Mike Morales is always in motion. The energetic resident of United Hebrew’s senior apartments grew up running cross country trails in Van Cortlandt Park in the Bronx. His job as a postal worker, then a postal supervisor, kept him physically active at work for his entire career. He developed a love for tennis, playing often and into his retirement.
Two years ago, at age 78, Morales suffered a stroke and was diagnosed with atrial fibrillation, an irregular and rapid heart rhythm.
“It was a setback,” he recalls. “I lost my balance on my right side. I had to stop playing tennis. I thought for a minute, ‘why me’?”
With his new medical diagnosis and experiencing balance issues on his left side from his stroke, he didn’t succumb to self-pity. Instead, he embraced a new outlook on life, focusing on rehabilitation and the mantra, “If you fall down seven times, get up eight.”
Now, Morales has redefined his perspective on aging and continues to thrive. His remarkable recovery resulted from habits that are simple and supported by research emphasizing the importance of social engagement and movement for aging well.
3 Healthy Habits You Can Try Now
1. Just keep moving
After his stroke, Morales found solace and joy in swimming, incorporating it into his fitness routine at 24-Hour Fitness in Pelham. With a waterproof mp3 player, Mike transformed his swimming sessions into a meditative and invigorating experience. Adapting to his circumstances, he added stationary biking to his repertoire, using his apartment as a personal gym. He wears a fitness watch that reminds him to move every hour.
Studies show that physical inactivity is a big contributor to diseases and a shortened lifespan. Any additional movement—even short movement bursts—can improve your health, shows recent research. In short, take the stairs, park a little farther. Small snippets add up.
2. Stay social
Understanding the importance of social connections in maintaining his own well-being, Morales engaged in activities like Tai Chi at a local Senior Center in New Rochelle and embraced the rising popularity of pickleball. In addition to solo laps in the pool, he participates in group classes like Zumba. Not only is he staying active, but he’s also making new connections.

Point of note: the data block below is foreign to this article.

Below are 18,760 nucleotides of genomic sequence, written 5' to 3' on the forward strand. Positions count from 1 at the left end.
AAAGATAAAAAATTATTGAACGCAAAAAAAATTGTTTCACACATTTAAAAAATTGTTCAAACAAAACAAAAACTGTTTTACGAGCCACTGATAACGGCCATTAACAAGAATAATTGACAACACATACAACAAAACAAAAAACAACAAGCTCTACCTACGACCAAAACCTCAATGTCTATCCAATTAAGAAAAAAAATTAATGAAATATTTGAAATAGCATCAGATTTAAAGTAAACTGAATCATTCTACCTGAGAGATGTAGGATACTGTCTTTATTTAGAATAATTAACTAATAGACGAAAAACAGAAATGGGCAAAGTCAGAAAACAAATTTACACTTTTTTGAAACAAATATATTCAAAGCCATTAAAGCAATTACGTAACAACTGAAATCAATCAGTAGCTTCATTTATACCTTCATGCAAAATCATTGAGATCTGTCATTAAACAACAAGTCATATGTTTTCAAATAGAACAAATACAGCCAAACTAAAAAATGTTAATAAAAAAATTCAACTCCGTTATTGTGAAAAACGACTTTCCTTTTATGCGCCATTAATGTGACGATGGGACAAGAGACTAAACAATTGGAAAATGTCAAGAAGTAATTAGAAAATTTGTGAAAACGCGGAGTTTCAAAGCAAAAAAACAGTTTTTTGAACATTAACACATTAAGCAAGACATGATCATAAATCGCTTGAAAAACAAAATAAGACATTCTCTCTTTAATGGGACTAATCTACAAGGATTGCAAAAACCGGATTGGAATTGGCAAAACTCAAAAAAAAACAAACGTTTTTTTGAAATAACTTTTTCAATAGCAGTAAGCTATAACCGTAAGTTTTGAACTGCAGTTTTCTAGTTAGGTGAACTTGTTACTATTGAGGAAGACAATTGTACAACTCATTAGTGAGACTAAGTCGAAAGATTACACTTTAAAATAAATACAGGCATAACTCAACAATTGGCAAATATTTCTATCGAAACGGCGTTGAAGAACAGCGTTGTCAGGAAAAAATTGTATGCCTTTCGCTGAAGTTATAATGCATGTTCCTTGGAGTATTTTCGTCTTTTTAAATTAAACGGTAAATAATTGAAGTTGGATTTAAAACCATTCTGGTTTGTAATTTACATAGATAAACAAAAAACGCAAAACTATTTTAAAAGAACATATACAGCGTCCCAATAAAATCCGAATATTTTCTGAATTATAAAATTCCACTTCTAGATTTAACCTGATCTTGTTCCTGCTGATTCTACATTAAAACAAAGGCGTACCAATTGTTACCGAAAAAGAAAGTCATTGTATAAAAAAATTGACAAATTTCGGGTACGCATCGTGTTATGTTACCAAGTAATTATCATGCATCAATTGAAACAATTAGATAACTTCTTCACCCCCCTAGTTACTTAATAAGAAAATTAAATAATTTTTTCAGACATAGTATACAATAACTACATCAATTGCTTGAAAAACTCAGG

These connections are increasingly important to maintain as we age. Research shows social isolation has been linked to increased risk for heart disease, diabetes, depression, anxiety, and earlier death. So, get moving with someone else. Take a class at the senior center; join a gym; or just call up a friend to join you for a walk.
3. Engage your brain
In addition to physical activities, Morales pursued an array of activities to develop new passions. He enrolled in computer classes at the library, taught himself to play the piano, and participates in a book club at his church. “We talk about the plot points and it works my brain,” he notes.
His “use it or lose it” mentality is key to maintaining brain health. A recent white paper published by Medical News Today reveals that in addition to regular exercise, strong relationships and passion are key to maintaining cognitive function during the aging process. Individuals who develop passions that motivate them to pursue and improve performance in activities can strengthen their gray matter and neural cells.
Morales’ zest for life and healthy habits align with scientific evidence for aging well and serve as an inspiration. He notes, “Eat, sleep, move. That’s what they say about longevity. I feel lucky to be here. There are no second acts in life.”
United Hebrew a campus of comprehensive senior care offering independent senior housing, long-term skilled nursing, short-term rehabilitation, assisted living, and memory care for those with Alzheimer’s and related dementias. For more information or to schedule a tour, please call 914-632-2804, or contact us here.